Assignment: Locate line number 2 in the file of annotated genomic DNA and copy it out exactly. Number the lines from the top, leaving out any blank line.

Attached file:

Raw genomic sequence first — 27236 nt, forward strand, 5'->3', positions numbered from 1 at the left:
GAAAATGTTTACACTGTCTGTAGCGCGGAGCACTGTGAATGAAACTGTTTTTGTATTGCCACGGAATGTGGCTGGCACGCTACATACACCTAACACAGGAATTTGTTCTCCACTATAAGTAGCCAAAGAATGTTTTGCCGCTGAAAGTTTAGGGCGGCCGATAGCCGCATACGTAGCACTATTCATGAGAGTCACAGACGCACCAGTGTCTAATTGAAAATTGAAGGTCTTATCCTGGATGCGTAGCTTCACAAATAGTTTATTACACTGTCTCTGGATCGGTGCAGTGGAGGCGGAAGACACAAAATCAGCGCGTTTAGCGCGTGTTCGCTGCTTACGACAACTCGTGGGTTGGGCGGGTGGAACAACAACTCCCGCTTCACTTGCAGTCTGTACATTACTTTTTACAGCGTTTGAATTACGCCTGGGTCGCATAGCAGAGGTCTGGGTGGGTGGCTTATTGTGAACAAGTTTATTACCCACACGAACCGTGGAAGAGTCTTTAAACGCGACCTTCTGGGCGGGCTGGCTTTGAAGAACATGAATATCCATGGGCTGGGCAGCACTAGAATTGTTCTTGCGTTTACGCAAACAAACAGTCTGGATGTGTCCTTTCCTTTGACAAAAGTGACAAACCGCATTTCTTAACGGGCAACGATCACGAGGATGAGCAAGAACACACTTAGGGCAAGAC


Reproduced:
GAAAATGTTTACACTGTCTGTAGCGCGGAGCACTGTGAATGAAACTGTTTTTGTATTGCCACGGAATGTGGCTGGCACGCTACATACACCTAACACAGGAATTTGTTCTCCACTATAAGTAGCCAAAGAATGTTTTGCCGCTGAAAGTTTAGGGCGGCCGATAGCCGCATACGTAGCACTATTCATGAGAGTCACAGACGCACCAGTGTCTAATTGAAAATTGAAGGTCTTATCCTGGATGCGTAGCTTCACAAATAGTTTATTACACTGTCTCTGGATCGGTGCAGTGGAGGCGGAAGACACAAAATCAGCGCGTTTAGCGCGTGTTCGCTGCTTACGACAACTCGTGGGTTGGGCGGGTGGAACAACAACTCCCGCTTCACTTGCAGTCTGTACATTACTTTTTACAGCGTTTGAATTACGCCTGGGTCGCATAGCAGAGGTCTGGGTGGGTGGCTTATTGTGAACAAGTTTATTACCCACACGAACCGTGGAAGAGTCTTTAAACGCGACCTTCTGGGCGGGCTGGCTTTGAAGAACATGAATATCCATGGGCTGGGCAGCACTAGAATTGTTCTTGCGTTTACGCAAACAAACAGTCTGGATGTGTCCTTTCCTTTGACAAAAGTGACAAACCGCATTTCTTAACGGGCAACGATCACGAGGATGAGCAAGAACACACTTAGGGCAAGAC